A distinguished member of the Better Records Rock and Pop Hall of Fame.
Hearing this kind of Tubey Magical, tonally correct, rich, sweet, spacious sound is nothing less than a THRILL. The Analog sound of this pressing makes a mockery of even the most advanced digital playback systems, including the ones that haven’t been invented yet. I’d love to play this for Neil Young so he can see what he’s up against. Good Luck, Neil, you’re going to need it.
We’ve been through dozens of Columbia albums from the ’60s over the last year or two since we discovered how good the Marty Robbins titles on Columbia can sound. Most of the popular vocal and country albums we play have an overall distorted sound, are swimming in reverb, and come with hard, edgy, smeary vocals to boot.
To find an album with freakishly good sound such as this involves a healthy dose of pure luck. You will need to dig through an awful big pile of vinyl to uncover a gem of this beauty.
Like any good Elvis or Nat “King” Cole record, the quality that is far and away the most important is that the vocals must be full-bodied, rich and smooth. Without that sound you might as well be playing a CD. This is precisely what side two here gives you – Tubey Magical Richness in spades.
Note that the heavy reverb not only sounds right for this music and this era, but actually sounds great, the very opposite of the hard, sour, metallic digital reverb that replaced it decades later.
Nearly as good, and nearly the best we heard as no copy earned the full Three Pluses on side one. Clear and huge with very good space, as good as this side sounds you will hear why side two is even better as soon as you flip the record over. Or start with side two to hear the ultimate sound for Hawaii’s Calling Me.
Skip the Mono
Stick with stereo on this title; the monos aren’t worth anybody’s time (scratch that: any audiophile’s time). If you see one for a buck at a garage sale, pick it up for the music, and then be on the lookout for a nice stereo original to enjoy for the sound.
Here is the technical information supplied with the recording. Vintage vinyl fans should get a kick out of it.
Stereo “360 SOUND” represents the ultimate in listening enjoyment. Every aspect of recording activity has been carefully supervised by Columbia’s engineers and craftsmen, using the very latest electronic equipment. Stereo “360 SOUND” creates the effect of surrounding the listener with glorious, true-to-life active sound. It is as if one were sitting in the first row center at an actual performance.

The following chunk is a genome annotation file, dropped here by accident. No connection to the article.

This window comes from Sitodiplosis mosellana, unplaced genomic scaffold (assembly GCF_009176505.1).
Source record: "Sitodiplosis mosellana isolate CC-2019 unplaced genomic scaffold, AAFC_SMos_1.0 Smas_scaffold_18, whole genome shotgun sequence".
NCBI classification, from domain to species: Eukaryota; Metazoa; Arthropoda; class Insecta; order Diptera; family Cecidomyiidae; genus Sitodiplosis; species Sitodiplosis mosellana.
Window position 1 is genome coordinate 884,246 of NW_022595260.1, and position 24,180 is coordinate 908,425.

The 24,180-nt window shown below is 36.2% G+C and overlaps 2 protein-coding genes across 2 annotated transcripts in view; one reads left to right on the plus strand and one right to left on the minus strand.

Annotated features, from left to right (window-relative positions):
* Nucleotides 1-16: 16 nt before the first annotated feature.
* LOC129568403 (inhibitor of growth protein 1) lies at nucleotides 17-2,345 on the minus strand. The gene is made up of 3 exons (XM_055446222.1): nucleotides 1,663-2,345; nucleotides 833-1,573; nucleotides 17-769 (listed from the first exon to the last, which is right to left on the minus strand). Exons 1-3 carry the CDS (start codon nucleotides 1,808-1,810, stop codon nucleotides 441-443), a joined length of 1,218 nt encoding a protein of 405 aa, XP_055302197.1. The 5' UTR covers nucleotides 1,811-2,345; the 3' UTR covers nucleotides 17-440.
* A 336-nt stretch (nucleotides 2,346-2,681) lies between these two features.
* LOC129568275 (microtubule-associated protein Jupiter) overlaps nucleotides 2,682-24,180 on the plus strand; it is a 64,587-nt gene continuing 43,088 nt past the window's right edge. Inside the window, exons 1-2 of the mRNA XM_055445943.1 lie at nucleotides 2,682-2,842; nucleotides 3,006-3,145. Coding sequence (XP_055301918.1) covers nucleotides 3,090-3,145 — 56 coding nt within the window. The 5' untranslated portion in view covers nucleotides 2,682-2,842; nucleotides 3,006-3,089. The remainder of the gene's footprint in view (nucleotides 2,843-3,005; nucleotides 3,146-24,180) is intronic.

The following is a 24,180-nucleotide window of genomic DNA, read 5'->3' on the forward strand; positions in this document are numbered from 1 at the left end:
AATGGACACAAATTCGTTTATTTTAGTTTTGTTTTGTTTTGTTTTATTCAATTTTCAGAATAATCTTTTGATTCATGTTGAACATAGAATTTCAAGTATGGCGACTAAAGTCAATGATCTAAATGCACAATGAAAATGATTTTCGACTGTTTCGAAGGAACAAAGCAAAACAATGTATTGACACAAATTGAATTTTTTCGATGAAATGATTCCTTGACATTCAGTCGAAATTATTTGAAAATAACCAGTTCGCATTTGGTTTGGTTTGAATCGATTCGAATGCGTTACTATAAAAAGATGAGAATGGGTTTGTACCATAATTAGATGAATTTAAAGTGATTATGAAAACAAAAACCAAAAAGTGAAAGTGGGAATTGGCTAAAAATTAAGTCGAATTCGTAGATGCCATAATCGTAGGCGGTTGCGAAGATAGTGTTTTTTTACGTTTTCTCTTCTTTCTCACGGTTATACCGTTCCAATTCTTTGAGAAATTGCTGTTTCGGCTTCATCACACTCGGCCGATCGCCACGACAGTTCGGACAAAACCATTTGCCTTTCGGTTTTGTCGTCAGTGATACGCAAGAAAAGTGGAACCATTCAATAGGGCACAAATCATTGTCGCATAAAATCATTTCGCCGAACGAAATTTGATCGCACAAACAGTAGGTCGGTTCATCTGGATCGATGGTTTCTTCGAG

Columbia’s studios have been designed with uniform sound characteristics and are equipped with sixteen-channel consoles and custom-calibrated multi-track tape machines engineered and built to Columbia’s own specifications. The microphones used are chosen for their individual sound properties depending upon the orchestration, the artist and the concept of the producer of the recording. Some of the microphones are: the Sony C37A; Telefunken-Neumann’s U67, U47, M49B, KM54A, KM56; the AKG’s C60, C12 and Electro Voice 655C. Only high-output tape affording maximum signal to noise ratio is used. Such tape, of great tensile strength and thickness, additionally aids in the elimination of print-through and reduction of distortion and hiss.
The reduction of the original multi-track tape to the final master tape is performed on editing consoles hand-tooled by Columbia’s engineering staff to accommodate any number of channels. The transfer of master tape to master lacquer is made via a Westrex or Ortofon cutter installed on a Scully lathe equipped with automatic variable pitch and electronic depth controls. Before production is begun, a master pressing is compared to the final tape (A-B checked). It is only after the recording has passed this critical test that Columbia’s engineers give the final approval for manufacture, secure in the knowledge that each Stereo “360 SOUND” disc will have the same full-bodied, multi-dimensional sound as that originally recorded in the studio.
Other recordings that we have found to be especially Tubey Magical can be found here.
Transparency, the other side of the Tubey Magical coin, is also key to the better pressings of this album as well as many of our other favorite demo discs.
The entries linked here may help you gain a better understanding of the issues surrounding Hot Stampers.
And finally we’ll throw in this old warhorse discussing How to Become an Expert Listener, subtitled Hard Work and Challenges Can Really Pay Off.
Because in audio, much like the rest of life, hard work and challenges really do pay off.